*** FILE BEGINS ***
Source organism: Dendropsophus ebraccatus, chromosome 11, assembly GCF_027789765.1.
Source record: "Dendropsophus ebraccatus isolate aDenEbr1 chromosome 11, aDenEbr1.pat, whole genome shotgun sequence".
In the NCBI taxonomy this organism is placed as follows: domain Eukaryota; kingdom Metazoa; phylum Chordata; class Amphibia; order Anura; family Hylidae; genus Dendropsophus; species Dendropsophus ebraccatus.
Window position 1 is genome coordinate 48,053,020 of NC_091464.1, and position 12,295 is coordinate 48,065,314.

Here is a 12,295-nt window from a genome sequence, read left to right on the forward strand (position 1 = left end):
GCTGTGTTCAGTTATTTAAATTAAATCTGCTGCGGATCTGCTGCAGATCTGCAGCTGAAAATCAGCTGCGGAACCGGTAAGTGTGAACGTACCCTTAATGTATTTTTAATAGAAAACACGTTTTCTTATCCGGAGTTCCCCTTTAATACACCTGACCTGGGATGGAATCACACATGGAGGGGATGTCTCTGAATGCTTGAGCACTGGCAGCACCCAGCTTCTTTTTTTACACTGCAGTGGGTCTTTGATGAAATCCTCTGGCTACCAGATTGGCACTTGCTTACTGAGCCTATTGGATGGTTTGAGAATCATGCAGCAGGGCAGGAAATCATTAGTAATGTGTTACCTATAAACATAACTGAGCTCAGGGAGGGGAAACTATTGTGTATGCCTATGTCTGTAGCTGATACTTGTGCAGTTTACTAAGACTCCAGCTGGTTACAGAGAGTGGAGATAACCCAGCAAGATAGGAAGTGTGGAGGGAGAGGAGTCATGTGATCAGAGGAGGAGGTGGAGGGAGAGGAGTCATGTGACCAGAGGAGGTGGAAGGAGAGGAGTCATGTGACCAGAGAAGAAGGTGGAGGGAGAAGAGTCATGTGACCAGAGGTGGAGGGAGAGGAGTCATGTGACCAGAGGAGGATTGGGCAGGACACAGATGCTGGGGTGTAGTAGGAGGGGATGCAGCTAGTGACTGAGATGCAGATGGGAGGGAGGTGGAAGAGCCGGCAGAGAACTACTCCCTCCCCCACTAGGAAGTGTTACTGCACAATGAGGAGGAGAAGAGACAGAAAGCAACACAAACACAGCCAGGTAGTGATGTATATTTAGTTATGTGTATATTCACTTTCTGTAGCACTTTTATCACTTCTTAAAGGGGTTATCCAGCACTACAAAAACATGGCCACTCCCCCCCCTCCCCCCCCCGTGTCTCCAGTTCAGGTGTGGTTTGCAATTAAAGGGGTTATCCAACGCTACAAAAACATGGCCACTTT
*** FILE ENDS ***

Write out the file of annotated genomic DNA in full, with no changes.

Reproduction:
Source organism: Dendropsophus ebraccatus, chromosome 11, assembly GCF_027789765.1.
Source record: "Dendropsophus ebraccatus isolate aDenEbr1 chromosome 11, aDenEbr1.pat, whole genome shotgun sequence".
In the NCBI taxonomy this organism is placed as follows: domain Eukaryota; kingdom Metazoa; phylum Chordata; class Amphibia; order Anura; family Hylidae; genus Dendropsophus; species Dendropsophus ebraccatus.
Window position 1 is genome coordinate 48,053,020 of NC_091464.1, and position 12,295 is coordinate 48,065,314.

Here is a 12,295-nt window from a genome sequence, read left to right on the forward strand (position 1 = left end):
GCTGTGTTCAGTTATTTAAATTAAATCTGCTGCGGATCTGCTGCAGATCTGCAGCTGAAAATCAGCTGCGGAACCGGTAAGTGTGAACGTACCCTTAATGTATTTTTAATAGAAAACACGTTTTCTTATCCGGAGTTCCCCTTTAATACACCTGACCTGGGATGGAATCACACATGGAGGGGATGTCTCTGAATGCTTGAGCACTGGCAGCACCCAGCTTCTTTTTTTACACTGCAGTGGGTCTTTGATGAAATCCTCTGGCTACCAGATTGGCACTTGCTTACTGAGCCTATTGGATGGTTTGAGAATCATGCAGCAGGGCAGGAAATCATTAGTAATGTGTTACCTATAAACATAACTGAGCTCAGGGAGGGGAAACTATTGTGTATGCCTATGTCTGTAGCTGATACTTGTGCAGTTTACTAAGACTCCAGCTGGTTACAGAGAGTGGAGATAACCCAGCAAGATAGGAAGTGTGGAGGGAGAGGAGTCATGTGATCAGAGGAGGAGGTGGAGGGAGAGGAGTCATGTGACCAGAGGAGGTGGAAGGAGAGGAGTCATGTGACCAGAGAAGAAGGTGGAGGGAGAAGAGTCATGTGACCAGAGGTGGAGGGAGAGGAGTCATGTGACCAGAGGAGGATTGGGCAGGACACAGATGCTGGGGTGTAGTAGGAGGGGATGCAGCTAGTGACTGAGATGCAGATGGGAGGGAGGTGGAAGAGCCGGCAGAGAACTACTCCCTCCCCCACTAGGAAGTGTTACTGCACAATGAGGAGGAGAAGAGACAGAAAGCAACACAAACACAGCCAGGTAGTGATGTATATTTAGTTATGTGTATATTCACTTTCTGTAGCACTTTTATCACTTCTTAAAGGGGTTATCCAGCACTACAAAAACATGGCCACTCCCCCCCCTCCCCCCCCCGTGTCTCCAGTTCAGGTGTGGTTTGCAATTAAAGGGGTTATCCAACGCTACAAAAACATGGCCACTTT